Film DVD Reviews COMEDY KAMIKAZI GIRLS (SHIMOTSUMA MONOGATARI) (12) 103 min (Third Window Films) ●●●●●

version can certainly be described as both lavish and faithful to its much- loved source. The all- star cast of comic actors features Peter Sellers, Michael Crawford, Dudley Moore, Spike Milligan, Michael Hordern and Sir Ralph Richardson, plus one-time Bond girl Fiona Fullerton as Alice. The set and costume design, make-up and special effects are very impressive, and the film’s beautifully shot in ‘scope by veteran Geoffrey Unsworth, who lensed 2001 for Stanley Kubrick four years earlier, and scored by the great John Barry. What a shame, then, that as written and directed by sometime television producer William Sterling this Wonderland is a glorious tableau that fails to come to life. Individual scenes and set pieces look wonderful, but the leaden pacing renders the whole thing inert. No extras. (Miles Fielder) DRAMA/COMEDY MOTHERHOOD (15) 90min (Metrodome) ●●●●●

Released in time for Mother’s Day, this comic drama about a day in the life of a harassed middle-class New York married mom of two sets hard about eliciting the sympathy of maternals everywhere. In an unlikely role, self- confessed fashionista Uma Thurman plays a boho parent unkempt hair, clunky spectacles, dresses that look like

Kawaii-cute Momoto (Kyôko Fukada) lives in a beruffled fantasy world, more at home in 18th century Rococo France than the small Japanese farm town of Shimotsuma, until tough teen biker-girl Ichiko (Anna Tsuchiya) revs into her life and forces her into an unwilling friendship.

This 2004 film from Japanese cultist Tetsuya Memories of Matsuko Nakashima, now finding a new lease of life on a two disc DVD and single disc Blu-ray release, feels more like live- action anime (in fact, it is adapted from Novala Takemoto’s manga novella Shimotsuma Monogatari), with hyper- exaggerated performances, fantasy sequences and lightening-fast jump cuts. Occasional cartoon insets and the climactic, (PG-rated) bloody all-girl biker fight clearly pay homage to the same ancestors as Kill Bill Part 1, and the whole film has a shiny, knowing surface which can feel a little distancing. But amid all the Technicolor- saturated action there’s a real heart to this little story, and it should find favour with lonely teenagers and Amelie fans everywhere. Kitschy-cool DVD extras, too. (Kirstin Innes)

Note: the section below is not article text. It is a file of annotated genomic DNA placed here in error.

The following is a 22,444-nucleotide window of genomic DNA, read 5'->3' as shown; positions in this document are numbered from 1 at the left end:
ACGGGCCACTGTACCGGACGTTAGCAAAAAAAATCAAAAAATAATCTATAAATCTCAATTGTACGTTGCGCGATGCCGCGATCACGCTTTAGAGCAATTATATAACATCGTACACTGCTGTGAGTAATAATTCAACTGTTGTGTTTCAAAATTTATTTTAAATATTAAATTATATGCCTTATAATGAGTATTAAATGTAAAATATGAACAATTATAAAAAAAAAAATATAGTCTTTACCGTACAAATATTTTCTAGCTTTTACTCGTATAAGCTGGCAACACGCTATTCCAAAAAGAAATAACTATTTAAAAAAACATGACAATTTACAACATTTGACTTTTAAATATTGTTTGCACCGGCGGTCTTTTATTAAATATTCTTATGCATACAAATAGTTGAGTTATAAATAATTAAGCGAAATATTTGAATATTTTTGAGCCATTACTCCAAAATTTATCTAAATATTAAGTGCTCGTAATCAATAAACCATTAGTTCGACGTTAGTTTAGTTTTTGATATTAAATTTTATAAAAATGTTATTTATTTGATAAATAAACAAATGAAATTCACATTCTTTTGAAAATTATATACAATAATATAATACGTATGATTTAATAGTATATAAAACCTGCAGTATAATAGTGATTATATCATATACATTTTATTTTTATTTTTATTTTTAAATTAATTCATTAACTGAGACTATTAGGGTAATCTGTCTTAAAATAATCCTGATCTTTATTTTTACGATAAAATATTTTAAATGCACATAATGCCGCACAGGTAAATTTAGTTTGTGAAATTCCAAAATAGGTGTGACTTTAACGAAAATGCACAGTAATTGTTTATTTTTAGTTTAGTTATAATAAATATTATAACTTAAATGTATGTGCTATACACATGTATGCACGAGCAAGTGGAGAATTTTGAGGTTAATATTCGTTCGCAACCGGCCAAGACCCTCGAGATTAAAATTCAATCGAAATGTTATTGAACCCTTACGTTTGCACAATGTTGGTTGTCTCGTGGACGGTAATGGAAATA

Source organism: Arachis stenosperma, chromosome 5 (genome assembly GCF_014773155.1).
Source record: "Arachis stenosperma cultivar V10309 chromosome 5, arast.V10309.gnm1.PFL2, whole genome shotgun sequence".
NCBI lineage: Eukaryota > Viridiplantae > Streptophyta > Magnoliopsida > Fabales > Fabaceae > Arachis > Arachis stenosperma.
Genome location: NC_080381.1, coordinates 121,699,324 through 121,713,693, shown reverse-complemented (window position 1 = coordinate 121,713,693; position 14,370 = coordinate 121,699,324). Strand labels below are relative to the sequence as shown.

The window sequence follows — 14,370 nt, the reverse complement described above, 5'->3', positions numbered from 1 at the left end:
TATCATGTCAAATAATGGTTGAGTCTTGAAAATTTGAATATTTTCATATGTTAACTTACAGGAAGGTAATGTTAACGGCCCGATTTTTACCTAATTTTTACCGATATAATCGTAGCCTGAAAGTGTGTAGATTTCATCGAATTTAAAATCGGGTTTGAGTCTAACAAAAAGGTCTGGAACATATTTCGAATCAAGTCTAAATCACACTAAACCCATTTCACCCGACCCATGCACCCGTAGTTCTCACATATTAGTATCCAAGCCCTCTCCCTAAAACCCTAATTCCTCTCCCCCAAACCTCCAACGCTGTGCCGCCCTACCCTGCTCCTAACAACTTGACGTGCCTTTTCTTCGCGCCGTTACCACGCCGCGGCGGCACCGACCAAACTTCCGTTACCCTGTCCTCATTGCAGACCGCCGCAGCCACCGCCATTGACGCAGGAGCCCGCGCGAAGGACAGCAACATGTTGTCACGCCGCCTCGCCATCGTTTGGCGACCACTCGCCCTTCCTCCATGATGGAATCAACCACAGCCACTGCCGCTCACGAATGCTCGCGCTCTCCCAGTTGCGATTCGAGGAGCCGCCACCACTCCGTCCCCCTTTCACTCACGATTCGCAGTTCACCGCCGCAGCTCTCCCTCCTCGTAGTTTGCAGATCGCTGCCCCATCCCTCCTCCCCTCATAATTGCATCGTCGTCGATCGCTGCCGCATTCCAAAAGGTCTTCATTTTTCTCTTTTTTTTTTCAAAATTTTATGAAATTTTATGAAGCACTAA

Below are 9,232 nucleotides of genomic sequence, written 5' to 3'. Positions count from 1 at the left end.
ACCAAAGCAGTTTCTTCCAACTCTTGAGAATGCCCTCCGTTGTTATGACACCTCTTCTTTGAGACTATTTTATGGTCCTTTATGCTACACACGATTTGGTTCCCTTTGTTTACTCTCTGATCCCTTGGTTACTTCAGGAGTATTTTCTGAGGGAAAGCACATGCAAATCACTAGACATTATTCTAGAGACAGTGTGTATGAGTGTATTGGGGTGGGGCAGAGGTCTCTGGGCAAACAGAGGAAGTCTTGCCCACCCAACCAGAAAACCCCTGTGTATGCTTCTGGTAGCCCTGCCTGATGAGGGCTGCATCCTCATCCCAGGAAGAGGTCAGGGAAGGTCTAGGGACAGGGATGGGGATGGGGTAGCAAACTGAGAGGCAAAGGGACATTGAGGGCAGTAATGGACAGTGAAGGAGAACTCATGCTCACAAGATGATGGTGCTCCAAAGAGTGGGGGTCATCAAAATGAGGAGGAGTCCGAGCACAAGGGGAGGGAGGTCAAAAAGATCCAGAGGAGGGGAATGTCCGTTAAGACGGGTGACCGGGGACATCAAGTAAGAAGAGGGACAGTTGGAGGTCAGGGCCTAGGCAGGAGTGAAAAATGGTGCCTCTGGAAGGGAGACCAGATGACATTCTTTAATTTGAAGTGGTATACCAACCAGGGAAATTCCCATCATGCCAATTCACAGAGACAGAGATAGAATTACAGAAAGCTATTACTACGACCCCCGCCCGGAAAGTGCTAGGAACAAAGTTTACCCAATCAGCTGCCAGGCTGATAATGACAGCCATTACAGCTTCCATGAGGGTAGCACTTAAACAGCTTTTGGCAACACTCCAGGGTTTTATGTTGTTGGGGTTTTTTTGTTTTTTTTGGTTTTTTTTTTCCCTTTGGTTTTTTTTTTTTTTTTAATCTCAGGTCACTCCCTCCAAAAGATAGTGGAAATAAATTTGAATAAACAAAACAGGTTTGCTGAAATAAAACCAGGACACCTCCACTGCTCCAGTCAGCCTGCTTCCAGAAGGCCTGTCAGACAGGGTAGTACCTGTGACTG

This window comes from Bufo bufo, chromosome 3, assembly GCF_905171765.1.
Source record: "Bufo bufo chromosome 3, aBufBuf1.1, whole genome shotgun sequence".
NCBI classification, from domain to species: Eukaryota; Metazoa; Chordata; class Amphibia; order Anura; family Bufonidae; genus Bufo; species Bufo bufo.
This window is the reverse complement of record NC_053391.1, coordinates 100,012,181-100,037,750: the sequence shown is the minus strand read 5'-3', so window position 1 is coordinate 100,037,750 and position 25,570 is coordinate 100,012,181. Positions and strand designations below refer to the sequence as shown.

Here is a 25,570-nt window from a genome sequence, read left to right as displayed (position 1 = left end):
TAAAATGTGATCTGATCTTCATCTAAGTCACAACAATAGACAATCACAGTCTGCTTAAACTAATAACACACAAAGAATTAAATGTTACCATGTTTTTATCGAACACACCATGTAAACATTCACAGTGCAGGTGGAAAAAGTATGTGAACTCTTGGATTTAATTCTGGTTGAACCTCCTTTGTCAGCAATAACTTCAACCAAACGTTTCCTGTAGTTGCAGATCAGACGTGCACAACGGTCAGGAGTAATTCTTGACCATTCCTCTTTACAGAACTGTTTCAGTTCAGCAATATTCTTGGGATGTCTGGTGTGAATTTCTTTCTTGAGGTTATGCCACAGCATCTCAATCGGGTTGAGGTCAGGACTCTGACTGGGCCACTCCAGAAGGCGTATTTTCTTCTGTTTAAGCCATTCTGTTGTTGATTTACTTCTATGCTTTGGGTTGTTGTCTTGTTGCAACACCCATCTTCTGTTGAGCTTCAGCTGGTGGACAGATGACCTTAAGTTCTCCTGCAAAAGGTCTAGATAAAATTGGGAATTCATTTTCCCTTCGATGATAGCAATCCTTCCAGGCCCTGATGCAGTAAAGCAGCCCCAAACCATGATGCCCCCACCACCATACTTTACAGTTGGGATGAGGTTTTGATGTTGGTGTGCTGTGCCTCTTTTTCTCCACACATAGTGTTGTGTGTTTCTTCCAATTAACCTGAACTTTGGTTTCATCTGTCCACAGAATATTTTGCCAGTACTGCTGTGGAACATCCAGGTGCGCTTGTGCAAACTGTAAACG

Premiering on DVD to coincide with the release of Hollywood goth Tim Burton’s take on the Lewis Carroll classic, this 1972 British musical

56 THE LIST 4–18 Mar 2010

nightgowns, sneakers sans laces who lives in tiny, elevator-less apartment in the West Village with her pre- school age son, about- to-be-six-year-old daughter and book editor husband (Anthony Edwards). Writer- director Katherine Dieckmann distils the daily frustrations of their lives, from finding a parking space for their family saloon to envy of Manhattan’s moneyed classes, into a lengthy splenetic tirade that’s initially amusing but soon becomes tiresome. Dieckmann tries for the flip tone of Sex and the City, but it doesn’t float, weighed down as the film is by the ceaselessly bitter diatribe. Extras: Mother’s Day voucher pack. (Miles Fielder) DOCUMENTARY I THINK WE’RE ALONE NOW (15) 64min (Spirit/Kaleidoscope) ●●●●●